Would a pigeon be a better chancellor than George Osborne?

Ten chances to change course, ten chances blown.

Earlier today, somewhat facetiously, I wrote:

It's weird to know – like, be absolutely certain – that I would be a better chancellor than Osborne.

The point of that is not, by any means, to claim extraordinary economic competency for myself. It is rather that at every possible moment, George Osborne has been presented with two options – hold the course, or switch to Plan B/A-/whatever – and picked the exact wrong one.

Let's look at the constraints Osborne has. It would be weird for him to just change policy out of nowhere, so it has to be in reaction to some event, or at a time when such a change would be expected. Since the emergency budget in June 2010, when the bulk of the Government's policy was laid out, he has had two budgets, two autumn statements, and an emergency spending review, at all of which he could have changed course (which, for the avoidance of doubt, would be switching from austerity). Five blown opportunities there.

But there have also been five negative quarters since Osborne took charge – Q4 2010, Q2 & Q4 2011, and Q1 & Q2. Each one of those will have been a wake-up-call that not everything was going to plan. Yes, even the ones blamed on the snow.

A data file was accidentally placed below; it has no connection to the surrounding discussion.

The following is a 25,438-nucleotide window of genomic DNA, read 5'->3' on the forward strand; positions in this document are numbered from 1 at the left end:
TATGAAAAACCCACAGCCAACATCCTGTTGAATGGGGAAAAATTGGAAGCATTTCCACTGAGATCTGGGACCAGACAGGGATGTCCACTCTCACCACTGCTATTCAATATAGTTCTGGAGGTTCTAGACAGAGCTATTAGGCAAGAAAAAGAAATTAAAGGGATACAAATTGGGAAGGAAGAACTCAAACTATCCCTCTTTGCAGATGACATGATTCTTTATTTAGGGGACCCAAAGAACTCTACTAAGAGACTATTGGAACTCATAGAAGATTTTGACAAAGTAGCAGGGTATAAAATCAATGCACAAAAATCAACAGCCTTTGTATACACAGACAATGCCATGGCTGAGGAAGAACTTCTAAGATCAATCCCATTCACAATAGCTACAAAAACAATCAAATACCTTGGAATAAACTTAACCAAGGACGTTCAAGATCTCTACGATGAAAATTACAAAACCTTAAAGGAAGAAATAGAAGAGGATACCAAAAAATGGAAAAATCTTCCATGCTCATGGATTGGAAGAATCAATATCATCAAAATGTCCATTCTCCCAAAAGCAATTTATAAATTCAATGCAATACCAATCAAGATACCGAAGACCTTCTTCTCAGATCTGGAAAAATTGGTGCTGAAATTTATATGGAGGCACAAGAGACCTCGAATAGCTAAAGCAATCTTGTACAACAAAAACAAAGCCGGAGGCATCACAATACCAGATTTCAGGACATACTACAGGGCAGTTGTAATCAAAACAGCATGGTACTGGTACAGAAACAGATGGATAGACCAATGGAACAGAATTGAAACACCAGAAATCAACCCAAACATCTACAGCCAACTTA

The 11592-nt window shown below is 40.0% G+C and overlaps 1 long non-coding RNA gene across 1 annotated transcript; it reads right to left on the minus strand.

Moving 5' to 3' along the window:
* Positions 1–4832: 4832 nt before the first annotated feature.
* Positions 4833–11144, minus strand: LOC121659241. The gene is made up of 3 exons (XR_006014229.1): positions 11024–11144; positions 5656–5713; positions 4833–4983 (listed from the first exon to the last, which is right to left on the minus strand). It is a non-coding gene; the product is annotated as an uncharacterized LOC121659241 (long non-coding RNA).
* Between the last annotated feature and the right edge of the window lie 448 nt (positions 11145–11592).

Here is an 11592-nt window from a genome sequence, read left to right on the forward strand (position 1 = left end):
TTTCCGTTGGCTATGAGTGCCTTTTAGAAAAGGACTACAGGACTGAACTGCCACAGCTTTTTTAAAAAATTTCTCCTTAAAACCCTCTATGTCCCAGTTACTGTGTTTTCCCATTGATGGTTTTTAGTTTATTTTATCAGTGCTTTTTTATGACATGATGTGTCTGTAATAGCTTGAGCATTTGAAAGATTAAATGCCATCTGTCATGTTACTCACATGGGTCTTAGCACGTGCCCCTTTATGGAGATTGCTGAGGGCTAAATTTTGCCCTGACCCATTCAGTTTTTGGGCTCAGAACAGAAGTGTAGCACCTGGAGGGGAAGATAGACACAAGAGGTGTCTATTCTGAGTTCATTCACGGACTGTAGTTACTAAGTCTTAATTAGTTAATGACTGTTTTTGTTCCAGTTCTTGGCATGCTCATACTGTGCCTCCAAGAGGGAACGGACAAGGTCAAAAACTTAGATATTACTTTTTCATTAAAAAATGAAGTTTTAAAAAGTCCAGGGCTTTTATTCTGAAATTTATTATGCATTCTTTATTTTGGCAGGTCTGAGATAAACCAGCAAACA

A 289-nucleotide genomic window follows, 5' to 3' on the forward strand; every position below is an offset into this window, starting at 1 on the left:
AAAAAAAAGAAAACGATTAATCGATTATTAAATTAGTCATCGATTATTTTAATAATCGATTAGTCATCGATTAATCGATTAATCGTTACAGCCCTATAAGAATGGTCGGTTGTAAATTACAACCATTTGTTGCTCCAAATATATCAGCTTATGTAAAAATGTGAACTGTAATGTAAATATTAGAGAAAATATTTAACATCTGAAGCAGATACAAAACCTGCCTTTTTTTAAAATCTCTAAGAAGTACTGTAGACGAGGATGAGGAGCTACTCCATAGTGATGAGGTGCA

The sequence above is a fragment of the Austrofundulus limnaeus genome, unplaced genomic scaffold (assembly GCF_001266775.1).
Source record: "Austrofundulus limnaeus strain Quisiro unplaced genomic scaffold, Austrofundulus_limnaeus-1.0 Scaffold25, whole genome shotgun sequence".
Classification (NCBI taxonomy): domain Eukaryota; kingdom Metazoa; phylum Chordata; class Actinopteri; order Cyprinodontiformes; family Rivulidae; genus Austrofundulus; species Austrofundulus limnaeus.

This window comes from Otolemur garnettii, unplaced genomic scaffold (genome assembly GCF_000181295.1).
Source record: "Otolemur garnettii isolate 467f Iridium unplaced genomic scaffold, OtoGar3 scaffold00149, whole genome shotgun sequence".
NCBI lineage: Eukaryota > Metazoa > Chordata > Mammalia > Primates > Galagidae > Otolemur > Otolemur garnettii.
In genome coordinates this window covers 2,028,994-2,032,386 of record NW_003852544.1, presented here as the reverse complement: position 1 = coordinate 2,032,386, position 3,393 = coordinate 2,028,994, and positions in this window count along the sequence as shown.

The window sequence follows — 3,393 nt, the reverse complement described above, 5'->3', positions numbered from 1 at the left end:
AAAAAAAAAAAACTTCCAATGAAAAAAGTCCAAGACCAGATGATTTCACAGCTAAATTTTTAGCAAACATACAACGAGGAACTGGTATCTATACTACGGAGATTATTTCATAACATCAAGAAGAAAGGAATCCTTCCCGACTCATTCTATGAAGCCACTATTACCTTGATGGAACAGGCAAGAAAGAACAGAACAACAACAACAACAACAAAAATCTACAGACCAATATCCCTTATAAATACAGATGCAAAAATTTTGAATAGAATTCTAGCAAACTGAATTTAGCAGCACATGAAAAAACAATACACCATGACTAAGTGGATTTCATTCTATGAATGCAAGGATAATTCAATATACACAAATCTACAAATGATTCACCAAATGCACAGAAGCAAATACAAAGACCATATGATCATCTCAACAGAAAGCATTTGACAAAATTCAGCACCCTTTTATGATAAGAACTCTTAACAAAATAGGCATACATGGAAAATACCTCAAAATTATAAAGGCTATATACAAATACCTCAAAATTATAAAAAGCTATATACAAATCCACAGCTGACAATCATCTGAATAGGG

So that's ten opportunities to pick the right course. If you tossed a coin, rolled a die, or asked a pigeon to peck at two keys marked "plan a" and "plan b" in exchange for kernels of corn, you would have expected it to pick the right option five times. The chance of picking the wrong one all ten times in a row, like Osborne did, is just 0.1 per cent. 

So 99.9 times out of one hundred, our hungry avian chancellor would have led to a stronger British economy than our actual one. Although to be fair, the pigeon wouldn't look as good in white tie.

Man vs pigeon: who ever wins, we lose.

Alex Hern is a technology reporter for the Guardian. He was formerly staff writer at the New Statesman. You should follow Alex on Twitter.

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The tale of Battersea power station shows how affordable housing is lost

Initially, the developers promised 636 affordable homes. Now, they have reduced the number to 386. 

It’s the most predictable trick in the big book of property development. A developer signs an agreement with a local council promising to provide a barely acceptable level of barely affordable housing, then slashes these commitments at the first, second and third signs of trouble. It’s happened all over the country, from Hastings to Cumbria. But it happens most often in London, and most recently of all at Battersea power station, the Thames landmark and long-time London ruin which I wrote about in my 2016 book, Up In Smoke: The Failed Dreams of Battersea Power Station. For decades, the power station was one of London’s most popular buildings but now it represents some of the most depressing aspects of the capital’s attempts at regeneration. Almost in shame, the building itself has started to disappear from view behind a curtain of ugly gold-and-glass apartments aimed squarely at the international rich. The Battersea power station development is costing around £9bn. There will be around 4,200 flats, an office for Apple and a new Tube station. But only 386 of the new flats will be considered affordable